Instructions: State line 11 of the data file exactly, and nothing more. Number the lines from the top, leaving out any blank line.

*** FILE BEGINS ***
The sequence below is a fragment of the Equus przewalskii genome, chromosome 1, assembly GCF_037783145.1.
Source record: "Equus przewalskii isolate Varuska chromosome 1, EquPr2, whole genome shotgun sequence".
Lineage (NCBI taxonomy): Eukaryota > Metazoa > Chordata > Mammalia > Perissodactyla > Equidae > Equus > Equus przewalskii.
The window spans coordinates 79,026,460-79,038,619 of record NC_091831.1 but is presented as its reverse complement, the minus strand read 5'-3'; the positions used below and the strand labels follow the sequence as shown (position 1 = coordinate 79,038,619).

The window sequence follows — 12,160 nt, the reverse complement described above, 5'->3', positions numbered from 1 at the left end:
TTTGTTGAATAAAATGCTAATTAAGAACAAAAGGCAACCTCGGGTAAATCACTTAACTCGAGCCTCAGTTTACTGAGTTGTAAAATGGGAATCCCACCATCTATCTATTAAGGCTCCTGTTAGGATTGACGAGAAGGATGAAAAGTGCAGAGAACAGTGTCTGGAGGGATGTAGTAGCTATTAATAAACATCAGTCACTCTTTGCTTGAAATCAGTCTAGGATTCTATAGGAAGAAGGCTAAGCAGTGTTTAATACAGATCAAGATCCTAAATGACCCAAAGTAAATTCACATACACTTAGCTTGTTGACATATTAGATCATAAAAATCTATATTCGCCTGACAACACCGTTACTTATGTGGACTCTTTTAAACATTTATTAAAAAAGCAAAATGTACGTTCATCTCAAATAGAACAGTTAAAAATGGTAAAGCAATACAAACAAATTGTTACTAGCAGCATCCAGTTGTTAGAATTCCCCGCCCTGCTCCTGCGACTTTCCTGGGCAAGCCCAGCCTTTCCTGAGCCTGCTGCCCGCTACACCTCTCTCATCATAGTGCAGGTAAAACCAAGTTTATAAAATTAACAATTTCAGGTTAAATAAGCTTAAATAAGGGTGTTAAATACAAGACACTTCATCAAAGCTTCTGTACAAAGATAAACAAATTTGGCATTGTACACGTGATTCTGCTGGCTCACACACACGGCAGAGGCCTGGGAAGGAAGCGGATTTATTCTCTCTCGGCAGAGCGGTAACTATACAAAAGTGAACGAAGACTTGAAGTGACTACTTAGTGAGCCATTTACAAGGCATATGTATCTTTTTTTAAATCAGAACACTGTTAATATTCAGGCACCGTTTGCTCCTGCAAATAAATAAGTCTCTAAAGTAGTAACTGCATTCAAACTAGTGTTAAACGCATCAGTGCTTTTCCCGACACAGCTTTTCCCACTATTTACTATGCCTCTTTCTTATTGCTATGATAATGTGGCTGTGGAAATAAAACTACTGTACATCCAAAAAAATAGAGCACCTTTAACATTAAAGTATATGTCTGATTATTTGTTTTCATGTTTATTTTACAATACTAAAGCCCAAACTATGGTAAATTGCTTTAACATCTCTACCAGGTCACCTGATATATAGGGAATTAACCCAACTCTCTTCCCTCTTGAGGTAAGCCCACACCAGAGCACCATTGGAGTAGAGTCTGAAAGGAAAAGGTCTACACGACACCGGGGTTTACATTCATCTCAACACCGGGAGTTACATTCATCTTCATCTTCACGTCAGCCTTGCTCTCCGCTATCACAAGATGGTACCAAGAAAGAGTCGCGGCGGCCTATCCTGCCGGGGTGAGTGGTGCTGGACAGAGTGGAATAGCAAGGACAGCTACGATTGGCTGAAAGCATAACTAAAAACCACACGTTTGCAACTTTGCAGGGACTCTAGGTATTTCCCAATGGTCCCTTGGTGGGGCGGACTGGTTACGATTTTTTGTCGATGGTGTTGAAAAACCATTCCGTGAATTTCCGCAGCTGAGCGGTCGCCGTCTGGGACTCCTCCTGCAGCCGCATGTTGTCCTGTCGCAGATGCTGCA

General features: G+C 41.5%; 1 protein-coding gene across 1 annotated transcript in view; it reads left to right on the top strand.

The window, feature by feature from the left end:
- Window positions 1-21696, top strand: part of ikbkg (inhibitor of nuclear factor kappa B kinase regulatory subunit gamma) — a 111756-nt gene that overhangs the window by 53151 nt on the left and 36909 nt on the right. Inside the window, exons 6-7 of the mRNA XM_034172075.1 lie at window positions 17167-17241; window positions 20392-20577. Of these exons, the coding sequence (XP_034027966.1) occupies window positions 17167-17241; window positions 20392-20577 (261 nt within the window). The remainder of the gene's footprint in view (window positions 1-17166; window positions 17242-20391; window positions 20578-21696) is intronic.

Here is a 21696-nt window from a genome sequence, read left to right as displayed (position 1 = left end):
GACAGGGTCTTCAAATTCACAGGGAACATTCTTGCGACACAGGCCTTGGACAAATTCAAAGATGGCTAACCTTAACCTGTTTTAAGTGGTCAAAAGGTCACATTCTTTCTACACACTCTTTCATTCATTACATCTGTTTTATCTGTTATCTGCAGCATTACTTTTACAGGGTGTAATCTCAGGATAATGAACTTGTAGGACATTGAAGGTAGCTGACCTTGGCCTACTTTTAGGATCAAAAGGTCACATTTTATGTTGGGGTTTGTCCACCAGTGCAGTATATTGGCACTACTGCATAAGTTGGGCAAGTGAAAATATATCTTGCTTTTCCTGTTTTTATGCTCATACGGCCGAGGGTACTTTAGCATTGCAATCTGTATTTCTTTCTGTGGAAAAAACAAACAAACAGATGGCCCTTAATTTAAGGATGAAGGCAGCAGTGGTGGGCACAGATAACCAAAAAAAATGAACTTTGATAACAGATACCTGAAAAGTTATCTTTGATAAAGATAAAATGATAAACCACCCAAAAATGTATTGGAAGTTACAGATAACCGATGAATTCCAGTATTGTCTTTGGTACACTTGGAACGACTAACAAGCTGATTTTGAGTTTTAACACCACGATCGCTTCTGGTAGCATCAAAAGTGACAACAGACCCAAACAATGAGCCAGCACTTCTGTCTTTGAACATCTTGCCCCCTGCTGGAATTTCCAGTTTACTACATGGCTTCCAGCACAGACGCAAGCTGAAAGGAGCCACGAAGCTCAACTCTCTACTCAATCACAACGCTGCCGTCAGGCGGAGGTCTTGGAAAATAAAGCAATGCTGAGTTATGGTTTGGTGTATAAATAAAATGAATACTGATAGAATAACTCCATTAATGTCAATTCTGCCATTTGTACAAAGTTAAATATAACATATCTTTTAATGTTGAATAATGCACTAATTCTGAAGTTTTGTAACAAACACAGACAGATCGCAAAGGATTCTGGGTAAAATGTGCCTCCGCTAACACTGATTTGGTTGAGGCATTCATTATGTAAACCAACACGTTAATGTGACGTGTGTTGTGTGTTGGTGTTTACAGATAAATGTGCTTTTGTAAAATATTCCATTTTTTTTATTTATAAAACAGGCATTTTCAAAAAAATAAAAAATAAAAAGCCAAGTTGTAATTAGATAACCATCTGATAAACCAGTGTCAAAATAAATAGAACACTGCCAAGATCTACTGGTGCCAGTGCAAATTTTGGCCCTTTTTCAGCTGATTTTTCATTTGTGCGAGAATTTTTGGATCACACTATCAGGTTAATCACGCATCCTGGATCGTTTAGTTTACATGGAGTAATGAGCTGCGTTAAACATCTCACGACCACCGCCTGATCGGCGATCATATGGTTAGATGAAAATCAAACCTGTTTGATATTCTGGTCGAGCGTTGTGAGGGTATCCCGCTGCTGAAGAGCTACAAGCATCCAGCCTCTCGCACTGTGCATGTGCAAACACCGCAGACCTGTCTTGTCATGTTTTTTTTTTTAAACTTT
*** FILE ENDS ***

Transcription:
GACAGGGTCTTCAAATTCACAGGGAACATTCTTGCGACACAGGCCTTGGACAAATTCAAAGATGGCTAACCTTAACCTGTTTTAAGTGGTCAAAAGGTCACATTCTTTCTACACACTCTTTCATTCATTACATCTGTTTTATCTGTTATCTGCAGCATTACTTTTACAGGGTGTAATCTCAGGATAATGAACTTGTAGGACATTGAAGGTAGCTGACCTTGGCCTACTTTTAGGATCAAAAGGTCACATTTTATGTTGGGGTTTGTCCACCAGTGCAGTATATTGGCACTACTGCATAAGTTGGGCAAGTGAAAATATATCTTGCTTTTCCTGTTTTTATGCTCATACGGCCGAGGGTACTTTAGCATTGCAATCTGTATTTCTTTCTGTGGAAAAAACAAACAAACAGATGGCCCTTAATTTAAGGATGAAGGCAGCAGTGGTGGGCACAGATAACCAAAAAAAATGAACTTTGATAACAGATACCTGAAAAGTTATCTTTGATAAAGATAAAATGATAAACCACCCAAAAATGTATTGGAAGTTACAGATAACCGATGAATTCCAGTATTGTCTTTGGTACACTTGGAACGACTAACAAGCTGATTTTGAGTTTTAACACCACGATCGCTTCTGGTAGCATCAAAAGTGACAACAGACCCAAACAATGAGCCAGCACTTCTGTCTTTGAACATCTTGCCCCCTGCTGGAATTTCCAGTTTACTACATGGCTTCCAGCACAGACGCAAGCTGAAAGGAGCCACGAAGCTCAACTCTCTACTCAATCACAACGCTGCCGTCAGGCGGAGGTCTTGGAAAATAAAGCAATGCTGAGTTATGGTTTGGTGTATAAATAAAATGAATACTGATAGAATAACTCCATTAATGTCAATTCTGCCATTTGTACAAAGTTAAATATAACATATCTTTTAATGTTGAATAATGCACTAATTCTGAAGTTTTGTAACAAACACAGACAGATCGCAAAGGATTCTGGGTAAAATGTGCCTCCGCTAACACTGATTTGGTTGAGGCATTCATTATGTAAACCAACACGTTAATGTGACGTGTGTTGTGTGTTGGTGTTTACAGATAAATGTGCTTTTGTAAAATATTCCATTTTTTTTATTTATAAAACAGGCATTTTCAAAAAAATAAAAAATAAAAAGCCAAGTTGTAATTAGATAACCATCTGATAAACCAGTGTCAAAATAAATAGAACACTGCCAAGATCTACTGGTGCCAGTGCAAATTTTGGCCCTTTTTCAGCTGATTTTTCATTTGTGCGAGAATTTTTGGATCACACTATCAGGTTAATCACGCATCCTGGATCGTTTAGTTTACATGGAGTAATGAGCTGCGTTAAACATCTCACGACCACCGCCTGATCGGCGATCATATGGTTAGATGAAAATCAAACCTGTTTGATATTCTGGTCGAGCGTTGTGAGGGTATCCCGCTGCTGAAGAGCTACAAGCATCCAGCCTCTCGCACTGTGCATGTGCAAACACCGCAGACCTGTCTTGTCATGTTTTTTTTTTTAAACTTT